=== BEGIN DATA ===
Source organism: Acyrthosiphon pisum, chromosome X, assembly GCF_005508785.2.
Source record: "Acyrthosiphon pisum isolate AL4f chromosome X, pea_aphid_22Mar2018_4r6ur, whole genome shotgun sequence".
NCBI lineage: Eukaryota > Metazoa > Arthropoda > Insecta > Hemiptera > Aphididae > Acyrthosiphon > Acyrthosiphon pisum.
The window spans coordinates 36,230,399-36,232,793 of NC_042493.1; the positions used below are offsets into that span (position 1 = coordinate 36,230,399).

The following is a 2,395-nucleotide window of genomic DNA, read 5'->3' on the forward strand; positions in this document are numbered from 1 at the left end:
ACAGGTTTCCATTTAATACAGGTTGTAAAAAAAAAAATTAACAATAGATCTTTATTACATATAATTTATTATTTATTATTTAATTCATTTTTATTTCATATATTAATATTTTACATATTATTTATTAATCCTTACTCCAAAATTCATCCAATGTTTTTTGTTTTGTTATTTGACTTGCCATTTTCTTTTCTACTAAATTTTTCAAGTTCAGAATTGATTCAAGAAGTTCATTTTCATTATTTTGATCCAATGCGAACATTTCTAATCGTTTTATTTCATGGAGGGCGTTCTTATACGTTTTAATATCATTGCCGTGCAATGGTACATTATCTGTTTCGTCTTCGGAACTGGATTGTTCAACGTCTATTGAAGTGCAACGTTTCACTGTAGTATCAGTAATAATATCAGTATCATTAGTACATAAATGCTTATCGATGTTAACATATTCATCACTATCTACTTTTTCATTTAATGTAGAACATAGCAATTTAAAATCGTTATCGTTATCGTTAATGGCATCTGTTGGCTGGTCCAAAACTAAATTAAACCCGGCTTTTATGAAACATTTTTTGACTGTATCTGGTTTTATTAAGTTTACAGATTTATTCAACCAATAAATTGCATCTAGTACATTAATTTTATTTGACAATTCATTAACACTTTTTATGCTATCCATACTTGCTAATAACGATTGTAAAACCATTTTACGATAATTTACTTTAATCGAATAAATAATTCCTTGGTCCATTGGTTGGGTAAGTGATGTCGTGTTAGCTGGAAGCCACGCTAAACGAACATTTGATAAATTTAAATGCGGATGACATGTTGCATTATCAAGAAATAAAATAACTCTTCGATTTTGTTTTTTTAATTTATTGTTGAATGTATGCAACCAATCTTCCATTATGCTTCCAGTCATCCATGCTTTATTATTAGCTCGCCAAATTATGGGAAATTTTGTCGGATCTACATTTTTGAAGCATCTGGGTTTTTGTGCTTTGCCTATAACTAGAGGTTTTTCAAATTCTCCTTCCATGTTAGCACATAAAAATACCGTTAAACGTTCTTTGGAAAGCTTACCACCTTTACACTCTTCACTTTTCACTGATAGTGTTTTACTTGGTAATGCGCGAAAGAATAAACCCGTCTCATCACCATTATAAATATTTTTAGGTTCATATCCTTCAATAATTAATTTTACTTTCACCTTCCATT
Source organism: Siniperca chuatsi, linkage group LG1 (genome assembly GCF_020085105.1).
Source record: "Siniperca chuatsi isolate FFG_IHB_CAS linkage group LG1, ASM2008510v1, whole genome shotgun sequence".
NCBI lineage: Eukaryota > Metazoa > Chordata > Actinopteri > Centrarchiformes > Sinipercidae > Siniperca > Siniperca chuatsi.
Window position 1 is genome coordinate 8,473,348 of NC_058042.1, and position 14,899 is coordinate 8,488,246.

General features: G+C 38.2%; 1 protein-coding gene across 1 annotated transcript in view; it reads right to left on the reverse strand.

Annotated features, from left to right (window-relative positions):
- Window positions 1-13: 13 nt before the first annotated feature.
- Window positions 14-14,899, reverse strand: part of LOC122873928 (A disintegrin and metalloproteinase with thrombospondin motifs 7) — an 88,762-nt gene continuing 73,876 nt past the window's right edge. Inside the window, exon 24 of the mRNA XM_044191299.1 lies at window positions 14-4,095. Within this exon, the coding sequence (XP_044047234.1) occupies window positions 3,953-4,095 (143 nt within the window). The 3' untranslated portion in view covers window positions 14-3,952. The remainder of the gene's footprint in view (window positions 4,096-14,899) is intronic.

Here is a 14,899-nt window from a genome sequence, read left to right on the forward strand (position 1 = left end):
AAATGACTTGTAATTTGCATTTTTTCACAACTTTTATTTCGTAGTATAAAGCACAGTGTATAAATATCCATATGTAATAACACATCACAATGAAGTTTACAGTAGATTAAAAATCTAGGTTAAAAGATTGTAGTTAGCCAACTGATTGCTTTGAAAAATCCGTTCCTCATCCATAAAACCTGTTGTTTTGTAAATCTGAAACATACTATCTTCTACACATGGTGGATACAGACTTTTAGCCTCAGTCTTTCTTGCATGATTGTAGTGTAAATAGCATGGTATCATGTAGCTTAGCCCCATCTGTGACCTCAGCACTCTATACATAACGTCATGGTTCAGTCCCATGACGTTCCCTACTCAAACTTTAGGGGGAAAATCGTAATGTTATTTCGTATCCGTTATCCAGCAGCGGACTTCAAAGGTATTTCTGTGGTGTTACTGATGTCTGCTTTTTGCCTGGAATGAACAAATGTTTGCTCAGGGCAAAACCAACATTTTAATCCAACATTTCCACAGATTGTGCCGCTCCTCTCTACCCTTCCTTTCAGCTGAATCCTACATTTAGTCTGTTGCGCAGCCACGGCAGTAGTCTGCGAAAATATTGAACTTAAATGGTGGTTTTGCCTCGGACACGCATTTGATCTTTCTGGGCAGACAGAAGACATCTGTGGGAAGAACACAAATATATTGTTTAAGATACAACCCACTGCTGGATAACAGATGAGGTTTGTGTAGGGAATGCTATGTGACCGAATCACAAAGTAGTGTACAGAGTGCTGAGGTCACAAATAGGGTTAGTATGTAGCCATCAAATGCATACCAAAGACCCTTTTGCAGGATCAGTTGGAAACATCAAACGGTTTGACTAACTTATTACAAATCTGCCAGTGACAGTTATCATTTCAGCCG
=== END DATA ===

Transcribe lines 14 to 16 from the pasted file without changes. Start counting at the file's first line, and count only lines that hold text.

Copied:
- Window positions 14-14,899, reverse strand: part of LOC122873928 (A disintegrin and metalloproteinase with thrombospondin motifs 7) — an 88,762-nt gene continuing 73,876 nt past the window's right edge. Inside the window, exon 24 of the mRNA XM_044191299.1 lies at window positions 14-4,095. Within this exon, the coding sequence (XP_044047234.1) occupies window positions 3,953-4,095 (143 nt within the window). The 3' untranslated portion in view covers window positions 14-3,952. The remainder of the gene's footprint in view (window positions 4,096-14,899) is intronic.

Here is a 14,899-nt window from a genome sequence, read left to right on the forward strand (position 1 = left end):
AAATGACTTGTAATTTGCATTTTTTCACAACTTTTATTTCGTAGTATAAAGCACAGTGTATAAATATCCATATGTAATAACACATCACAATGAAGTTTACAGTAGATTAAAAATCTAGGTTAAAAGATTGTAGTTAGCCAACTGATTGCTTTGAAAAATCCGTTCCTCATCCATAAAACCTGTTGTTTTGTAAATCTGAAACATACTATCTTCTACACATGGTGGATACAGACTTTTAGCCTCAGTCTTTCTTGCATGATTGTAGTGTAAATAGCATGGTATCATGTAGCTTAGCCCCATCTGTGACCTCAGCACTCTATACATAACGTCATGGTTCAGTCCCATGACGTTCCCTACTCAAACTTTAGGGGGAAAATCGTAATGTTATTTCGTATCCGTTATCCAGCAGCGGACTTCAAAGGTATTTCTGTGGTGTTACTGATGTCTGCTTTTTGCCTGGAATGAACAAATGTTTGCTCAGGGCAAAACCAACATTTTAATCCAACATTTCCACAGATTGTGCCGCTCCTCTCTACCCTTCCTTTCAGCTGAATCCTACATTTAGTCTGTTGCGCAGCCACGGCAGTAGTCTGCGAAAATATTGAACTTAAATGGTGGTTTTGCCTCGGACACGCATTTGATCTTTCTGGGCAGACAGAAGACATCTGTGGGAAGAACACAAATATATTGTTTAAGATACAACCCACTGCTGGATAACAGATGAGGTTTGTGTAGGGAATGCTATGTGACCGAATCACAAAGTAGTGTACAGAGTGCTGAGGTCACAAATAGGGTTAGTATGTAGCCATCAAATGCATACCAAAGACCCTTTTGCAGGATCAGTTGGAAACATCAAACGGTTTGACTAACTTATTACAAATCTGCCAGTGACAGTTATCATTTCAGCCG